Our Partners have prioritized four global programmes for the World Cetacean Alliance to coordinate. These are:
The World Cetacean Alliance advocates the protection of whales, dolphins and porpoises (collectively known as cetaceans) in their natural habitats in the wild and opposes the keeping of cetaceans in captivity for any purpose other than genuine rescue, rehabilitation and sanctuary. Cetaceans currently in captivity should be housed only under the best possible conditions that strive to meet their physical and behavioural needs.
As part of a process to identify a more appropriate solution for their long-term care, these cetaceans should be evaluated as soon as possible by experienced multi-disciplinary team(s) who, inter-alia, include experts from outside the captivity industry and, who as a team have the genuine intent of facilitating for rehabilitation and release. Cetaceans currently in captivity must not be used in performance, subjected to public interaction, or permitted to breed.
Find out our reasons why we believe cetaceans should not be kept in captivity and read about our campaigns and what we are doing.
Our Responsible Whale Watching Partners are developing joint initiatives to share scientific data, develop new standards for whale watching, and encourage tourists to get active on fishing net bycatch and entanglement.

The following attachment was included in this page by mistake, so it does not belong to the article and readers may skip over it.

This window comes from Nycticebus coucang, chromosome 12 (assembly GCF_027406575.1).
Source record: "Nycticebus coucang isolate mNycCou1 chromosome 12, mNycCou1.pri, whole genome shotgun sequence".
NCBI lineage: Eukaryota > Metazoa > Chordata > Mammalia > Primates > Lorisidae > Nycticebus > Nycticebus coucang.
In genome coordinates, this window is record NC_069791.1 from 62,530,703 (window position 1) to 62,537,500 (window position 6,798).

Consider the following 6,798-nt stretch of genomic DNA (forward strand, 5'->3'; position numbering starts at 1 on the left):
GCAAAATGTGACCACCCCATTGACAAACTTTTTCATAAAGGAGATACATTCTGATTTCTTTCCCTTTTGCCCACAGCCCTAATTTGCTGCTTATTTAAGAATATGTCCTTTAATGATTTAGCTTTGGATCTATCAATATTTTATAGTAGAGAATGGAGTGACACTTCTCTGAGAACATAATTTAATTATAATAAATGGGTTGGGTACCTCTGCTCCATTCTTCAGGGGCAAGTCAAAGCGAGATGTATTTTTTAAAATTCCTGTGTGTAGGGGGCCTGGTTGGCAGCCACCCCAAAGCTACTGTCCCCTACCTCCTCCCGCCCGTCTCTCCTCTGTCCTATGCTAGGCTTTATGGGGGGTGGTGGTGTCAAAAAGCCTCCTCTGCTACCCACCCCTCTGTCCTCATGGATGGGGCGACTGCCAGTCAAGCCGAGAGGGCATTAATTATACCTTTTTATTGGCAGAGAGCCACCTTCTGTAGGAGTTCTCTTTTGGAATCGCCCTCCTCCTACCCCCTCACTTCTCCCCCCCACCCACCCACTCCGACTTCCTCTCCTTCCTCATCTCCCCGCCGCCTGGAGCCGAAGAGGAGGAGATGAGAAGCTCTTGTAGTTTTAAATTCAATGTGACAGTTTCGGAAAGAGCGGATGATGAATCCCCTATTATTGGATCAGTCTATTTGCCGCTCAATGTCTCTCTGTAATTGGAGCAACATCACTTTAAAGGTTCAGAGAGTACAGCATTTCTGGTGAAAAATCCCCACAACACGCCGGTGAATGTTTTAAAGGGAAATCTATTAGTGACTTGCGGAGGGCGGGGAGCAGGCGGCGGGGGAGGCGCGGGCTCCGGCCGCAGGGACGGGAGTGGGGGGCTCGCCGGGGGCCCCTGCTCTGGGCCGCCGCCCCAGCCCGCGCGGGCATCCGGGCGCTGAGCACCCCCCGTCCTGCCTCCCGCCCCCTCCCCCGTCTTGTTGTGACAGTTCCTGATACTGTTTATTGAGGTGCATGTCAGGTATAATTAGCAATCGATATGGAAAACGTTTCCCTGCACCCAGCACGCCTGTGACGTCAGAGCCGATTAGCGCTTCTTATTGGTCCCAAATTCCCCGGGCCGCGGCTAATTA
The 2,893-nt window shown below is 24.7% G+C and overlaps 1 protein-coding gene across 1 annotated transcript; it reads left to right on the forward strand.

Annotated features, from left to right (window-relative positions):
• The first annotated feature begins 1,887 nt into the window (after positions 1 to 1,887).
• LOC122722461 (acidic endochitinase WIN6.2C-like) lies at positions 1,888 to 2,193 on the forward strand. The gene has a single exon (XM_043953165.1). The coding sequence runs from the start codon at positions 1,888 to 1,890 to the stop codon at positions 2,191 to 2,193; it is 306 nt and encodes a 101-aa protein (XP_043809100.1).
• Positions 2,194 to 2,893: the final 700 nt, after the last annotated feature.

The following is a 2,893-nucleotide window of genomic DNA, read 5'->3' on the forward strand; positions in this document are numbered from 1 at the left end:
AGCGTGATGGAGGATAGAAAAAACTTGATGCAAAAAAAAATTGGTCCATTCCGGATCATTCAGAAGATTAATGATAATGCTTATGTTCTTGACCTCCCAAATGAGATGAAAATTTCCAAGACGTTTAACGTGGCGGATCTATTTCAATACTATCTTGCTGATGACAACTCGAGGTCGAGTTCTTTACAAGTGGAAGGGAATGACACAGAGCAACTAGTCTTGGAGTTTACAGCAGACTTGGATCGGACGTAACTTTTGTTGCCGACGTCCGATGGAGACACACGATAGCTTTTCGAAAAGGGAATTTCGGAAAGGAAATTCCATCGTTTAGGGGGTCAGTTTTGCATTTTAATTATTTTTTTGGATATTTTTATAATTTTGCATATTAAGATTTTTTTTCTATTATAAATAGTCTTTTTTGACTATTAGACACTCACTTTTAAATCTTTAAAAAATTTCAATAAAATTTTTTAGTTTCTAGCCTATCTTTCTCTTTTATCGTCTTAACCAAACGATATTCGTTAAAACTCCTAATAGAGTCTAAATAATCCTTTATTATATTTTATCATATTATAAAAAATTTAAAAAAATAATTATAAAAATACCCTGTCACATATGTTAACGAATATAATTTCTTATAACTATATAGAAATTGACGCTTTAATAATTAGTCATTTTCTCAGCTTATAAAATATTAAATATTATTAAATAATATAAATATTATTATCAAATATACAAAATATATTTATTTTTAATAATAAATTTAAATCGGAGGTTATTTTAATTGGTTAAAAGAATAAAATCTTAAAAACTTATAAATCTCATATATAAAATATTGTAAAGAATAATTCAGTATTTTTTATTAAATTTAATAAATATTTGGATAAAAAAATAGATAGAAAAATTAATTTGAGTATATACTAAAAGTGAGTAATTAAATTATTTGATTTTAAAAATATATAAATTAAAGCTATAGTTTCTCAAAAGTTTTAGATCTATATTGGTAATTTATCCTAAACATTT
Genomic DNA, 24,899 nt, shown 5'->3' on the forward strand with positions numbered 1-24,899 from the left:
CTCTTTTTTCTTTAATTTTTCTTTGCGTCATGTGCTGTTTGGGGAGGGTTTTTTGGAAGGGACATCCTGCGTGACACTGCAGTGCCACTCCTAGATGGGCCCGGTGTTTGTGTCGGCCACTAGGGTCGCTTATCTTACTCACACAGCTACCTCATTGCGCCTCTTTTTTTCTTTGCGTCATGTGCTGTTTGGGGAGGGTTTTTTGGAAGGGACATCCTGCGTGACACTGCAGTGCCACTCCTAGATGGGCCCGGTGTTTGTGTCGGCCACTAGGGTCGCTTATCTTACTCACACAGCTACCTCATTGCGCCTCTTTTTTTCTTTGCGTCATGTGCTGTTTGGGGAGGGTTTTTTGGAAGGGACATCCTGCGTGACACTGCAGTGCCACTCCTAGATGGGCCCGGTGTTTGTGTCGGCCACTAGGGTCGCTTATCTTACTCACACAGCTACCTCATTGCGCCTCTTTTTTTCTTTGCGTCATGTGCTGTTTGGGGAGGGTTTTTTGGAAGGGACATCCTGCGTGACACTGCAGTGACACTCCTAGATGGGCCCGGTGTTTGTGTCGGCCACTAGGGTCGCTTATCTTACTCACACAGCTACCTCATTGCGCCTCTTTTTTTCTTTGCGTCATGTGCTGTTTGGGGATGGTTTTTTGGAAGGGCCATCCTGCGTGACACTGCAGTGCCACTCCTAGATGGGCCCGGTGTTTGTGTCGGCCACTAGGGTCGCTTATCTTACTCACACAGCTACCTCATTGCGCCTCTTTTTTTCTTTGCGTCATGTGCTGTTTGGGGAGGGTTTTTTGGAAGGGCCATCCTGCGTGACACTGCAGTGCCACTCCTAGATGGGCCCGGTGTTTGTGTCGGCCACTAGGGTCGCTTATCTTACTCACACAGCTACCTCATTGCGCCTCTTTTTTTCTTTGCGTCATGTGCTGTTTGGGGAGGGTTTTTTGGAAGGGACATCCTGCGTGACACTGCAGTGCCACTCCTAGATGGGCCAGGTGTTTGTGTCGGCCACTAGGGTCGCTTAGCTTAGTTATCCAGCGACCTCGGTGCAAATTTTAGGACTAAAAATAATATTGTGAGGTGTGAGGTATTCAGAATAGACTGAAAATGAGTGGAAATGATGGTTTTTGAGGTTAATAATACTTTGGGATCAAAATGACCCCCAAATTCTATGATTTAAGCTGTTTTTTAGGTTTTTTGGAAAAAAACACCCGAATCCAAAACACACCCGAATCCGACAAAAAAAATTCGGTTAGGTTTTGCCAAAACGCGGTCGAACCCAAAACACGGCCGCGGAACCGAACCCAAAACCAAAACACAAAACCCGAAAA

Find out more about this, and find out where to go responsible whale and dolphin watching.
During 2015, Partners of the World Cetacean Alliance will join a larger coalition of organisations working to reduce the impact of ghost nets on marine wildlife. Find out more about the Net Effect campaign and our resources.
The WCA Policy, Advocacy and Campaigning Working Group focuses on critically endangered species, notably the Ganges River dolphins of Nepal and Maui’s dolphins in New Zealand. The Group plans to develop and implement community-based projects working with local partners on the ground to find solutions to fisheries conflicts, encouraging ecotourism as an alternative revenue source for coastal communities.
During 2014 the WCA funded the work of Dr Barbara Maas. Dr Maas has campaigned tirelessly with the government of New Zealand to enact better protection for critically endangered Maui’s dolphins, of which less than 50 remain on New Zealand’s North Island. The WCA exposed the issue to tens of thousands of people during WhaleFest 2014, raising vital funds to support Barbara’s work in the process.
This year the WCA is focussing on the mysterious beaked whales, amongst the least known whales in the world.
The World Cetacean Alliance is run entirely by its Partners, and supported by the Secretariat. Policy, strategy, advocacy and campaigning are undertaken by five Working Groups and overseen by an Interim Global Council elected from across the regions and different stakeholder groups within the WCA.
The Working Groups are: